The whole festival with full of merry making and fun is observed only for three days from 1st to 3rd of May. During this festival one of the symbolic celebrations is Sangpangtu, where a big fire is lit and men and women sit around it. Men & women putting on the complete best attire and the womenfolk serve the wine and meat. Righteous man who lives by the guidance of the Almighty forecast whether good or evil days are awaiting the people and the village by readings of the celebration of the Moatsü festival.
Celebrated By : Pochury Tribes.
Venue: Phek, Nagaland in India.
Duration: 10 Days.
NAZU TRIBAL FESTIVAL TOUR
The Nazu tribal festival is one of the most famous merry making festivals of the Pochury tribe of Nagaland. This gala event is celebrated for 10 days in the month February prior to the sowing of seeds for the year. The festival is celebrated with must glitter and gaiety. Songs and dances are performed by the Pochury tribe during this occasion. Khupielilie dance is one of them performed by the women folk of the Pochury tribe. It is more entertaining and competitive than ritualistic.
THE DRESS WORN BY THE DANCERS
The dancers wear Ascunyi (Ribbon like head dress), Kiileniinyi (Long mekhala worn from the chest down to the calf), Achulhre (Necklace like ornament worn round the waist over the Killeniinyi), Akhi (Armlet), Akhusa (Bangle for forearm) and beautiful necklaces called Asker. This dance is noted for the harmonious movements of hands and legs along with the songs of different tunes and beats.
Venue: Nagaland in India.
Celebrated By : Angami Tribe.
Duration: 10 Days.
The festival of Sekrenyi is celebrated in the month of February by the Angamis of Nagaland in India.
Sekrenyi normally falls in the 25th day of the Angami month of "Kezei". This 10 day festival of Sekrenyi is also called Phousnyi by the Angamis.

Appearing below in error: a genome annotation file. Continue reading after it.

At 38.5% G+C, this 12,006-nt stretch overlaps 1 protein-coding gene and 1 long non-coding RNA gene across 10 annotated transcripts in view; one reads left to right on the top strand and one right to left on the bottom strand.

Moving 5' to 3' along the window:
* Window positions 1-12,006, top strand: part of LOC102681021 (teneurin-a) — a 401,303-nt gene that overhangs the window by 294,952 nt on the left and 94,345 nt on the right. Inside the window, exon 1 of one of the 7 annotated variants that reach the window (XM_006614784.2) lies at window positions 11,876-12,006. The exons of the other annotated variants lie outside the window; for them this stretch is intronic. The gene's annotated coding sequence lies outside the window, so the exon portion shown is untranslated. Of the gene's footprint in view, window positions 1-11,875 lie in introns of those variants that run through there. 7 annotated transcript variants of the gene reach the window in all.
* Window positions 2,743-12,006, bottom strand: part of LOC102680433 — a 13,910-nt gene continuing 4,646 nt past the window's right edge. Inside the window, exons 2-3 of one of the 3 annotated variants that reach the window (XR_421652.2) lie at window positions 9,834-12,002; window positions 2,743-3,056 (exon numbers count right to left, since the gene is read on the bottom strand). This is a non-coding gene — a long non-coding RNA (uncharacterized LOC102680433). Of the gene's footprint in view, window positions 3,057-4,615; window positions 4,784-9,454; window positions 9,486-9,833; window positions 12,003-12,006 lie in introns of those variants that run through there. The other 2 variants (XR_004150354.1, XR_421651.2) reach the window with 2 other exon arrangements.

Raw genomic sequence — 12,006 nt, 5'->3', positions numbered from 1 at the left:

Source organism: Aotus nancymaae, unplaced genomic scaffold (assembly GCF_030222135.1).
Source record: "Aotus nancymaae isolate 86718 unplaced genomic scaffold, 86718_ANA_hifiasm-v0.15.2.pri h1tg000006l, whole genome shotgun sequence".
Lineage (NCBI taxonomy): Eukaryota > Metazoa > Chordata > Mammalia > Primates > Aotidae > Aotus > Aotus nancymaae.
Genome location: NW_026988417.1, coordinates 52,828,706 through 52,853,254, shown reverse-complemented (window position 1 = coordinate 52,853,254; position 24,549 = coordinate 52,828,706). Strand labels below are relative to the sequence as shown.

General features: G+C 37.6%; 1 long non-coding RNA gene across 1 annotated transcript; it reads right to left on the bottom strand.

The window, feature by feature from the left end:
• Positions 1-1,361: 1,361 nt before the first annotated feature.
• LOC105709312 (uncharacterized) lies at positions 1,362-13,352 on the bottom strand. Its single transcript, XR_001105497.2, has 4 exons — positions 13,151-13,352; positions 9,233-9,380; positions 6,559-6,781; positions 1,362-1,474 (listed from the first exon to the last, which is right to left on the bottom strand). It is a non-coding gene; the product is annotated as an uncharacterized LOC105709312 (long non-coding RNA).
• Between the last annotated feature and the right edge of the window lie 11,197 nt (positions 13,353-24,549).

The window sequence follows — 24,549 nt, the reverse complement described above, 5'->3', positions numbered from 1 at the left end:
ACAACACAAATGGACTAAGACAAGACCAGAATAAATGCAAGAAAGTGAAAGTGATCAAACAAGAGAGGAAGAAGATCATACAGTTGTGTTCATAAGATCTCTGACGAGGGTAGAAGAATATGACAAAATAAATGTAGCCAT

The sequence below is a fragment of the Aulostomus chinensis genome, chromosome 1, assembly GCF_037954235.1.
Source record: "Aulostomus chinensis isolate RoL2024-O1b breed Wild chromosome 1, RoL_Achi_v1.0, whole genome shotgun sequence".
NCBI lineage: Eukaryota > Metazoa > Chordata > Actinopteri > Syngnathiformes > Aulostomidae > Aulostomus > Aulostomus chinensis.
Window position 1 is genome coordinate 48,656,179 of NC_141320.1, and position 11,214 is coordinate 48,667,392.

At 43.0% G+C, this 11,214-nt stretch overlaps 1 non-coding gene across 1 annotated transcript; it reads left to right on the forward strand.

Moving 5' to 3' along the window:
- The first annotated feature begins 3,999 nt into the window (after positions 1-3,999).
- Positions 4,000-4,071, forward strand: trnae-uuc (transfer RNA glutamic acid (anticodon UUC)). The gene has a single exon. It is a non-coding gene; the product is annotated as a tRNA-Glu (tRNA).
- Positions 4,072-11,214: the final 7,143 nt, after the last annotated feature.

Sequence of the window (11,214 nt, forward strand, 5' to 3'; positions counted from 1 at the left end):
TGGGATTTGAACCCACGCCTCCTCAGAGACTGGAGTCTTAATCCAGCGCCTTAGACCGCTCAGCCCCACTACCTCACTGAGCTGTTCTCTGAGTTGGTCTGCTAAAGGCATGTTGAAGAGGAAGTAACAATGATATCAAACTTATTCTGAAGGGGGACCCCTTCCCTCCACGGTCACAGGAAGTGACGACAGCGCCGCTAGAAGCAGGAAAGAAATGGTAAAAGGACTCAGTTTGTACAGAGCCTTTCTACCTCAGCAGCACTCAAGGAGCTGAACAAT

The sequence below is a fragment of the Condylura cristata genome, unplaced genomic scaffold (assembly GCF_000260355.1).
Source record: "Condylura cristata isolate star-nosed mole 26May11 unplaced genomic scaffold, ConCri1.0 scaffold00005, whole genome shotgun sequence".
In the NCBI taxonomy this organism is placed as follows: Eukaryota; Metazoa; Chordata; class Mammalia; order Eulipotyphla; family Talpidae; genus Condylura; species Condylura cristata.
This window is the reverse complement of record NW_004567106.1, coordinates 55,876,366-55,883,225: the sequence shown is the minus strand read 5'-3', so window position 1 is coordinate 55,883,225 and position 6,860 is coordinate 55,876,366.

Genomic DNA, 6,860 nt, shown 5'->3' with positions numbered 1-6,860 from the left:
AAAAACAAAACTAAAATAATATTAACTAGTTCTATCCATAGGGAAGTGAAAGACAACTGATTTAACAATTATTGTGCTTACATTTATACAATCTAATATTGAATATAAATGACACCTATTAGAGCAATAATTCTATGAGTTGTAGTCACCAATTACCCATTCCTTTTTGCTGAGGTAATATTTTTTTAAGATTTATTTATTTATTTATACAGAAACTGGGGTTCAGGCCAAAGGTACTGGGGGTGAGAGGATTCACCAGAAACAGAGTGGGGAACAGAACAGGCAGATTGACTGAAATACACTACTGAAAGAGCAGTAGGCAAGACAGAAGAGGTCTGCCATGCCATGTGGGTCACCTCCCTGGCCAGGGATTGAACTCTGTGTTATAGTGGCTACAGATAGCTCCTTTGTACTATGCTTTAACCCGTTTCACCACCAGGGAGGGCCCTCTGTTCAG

The Festival follows a series of ritual and ceremony. The first of the rituals is "Kizie". A few drops of rice water taken from the top of the jug called "Zumho", are put into leaves and placed at the three main posts of the house by the lady of the household.
The first day begins with all young and old men going to the village well to bathe. In the night, two young men go to the well to clean it. After the cleaning of the well, some of the village youth guard the well in the night as no one is allowed to fetch water after cleaning of the well. The womenfolk, especially, are not allowed to touch the well water. Hence, they have to see that water is fetched for the household before the cleaning of the well.
Early the next morning, all the young men of the village rise to take a bathe at the well. The whole process is carried out in a ceremonial manner. The young men will don two new shawls (the white Mhoushü and the black Lohe) and sprinkle water on their breast, knees and on their right arm. This ceremony is called "Dzuseva" (touching the sleeping water) and it assures them that all their ills and misfortunes have been washed away by the purified well water. When they return from the well, a cock is sacrificed by throttling it with bare hands. It is taken as a good omen when the right leg falls down. The innards of the fowl are taken out and hung outside the house for the village elders to come and inspect it. Beginning from the fourth day of the festival, a three-day session of singing and feasting begins.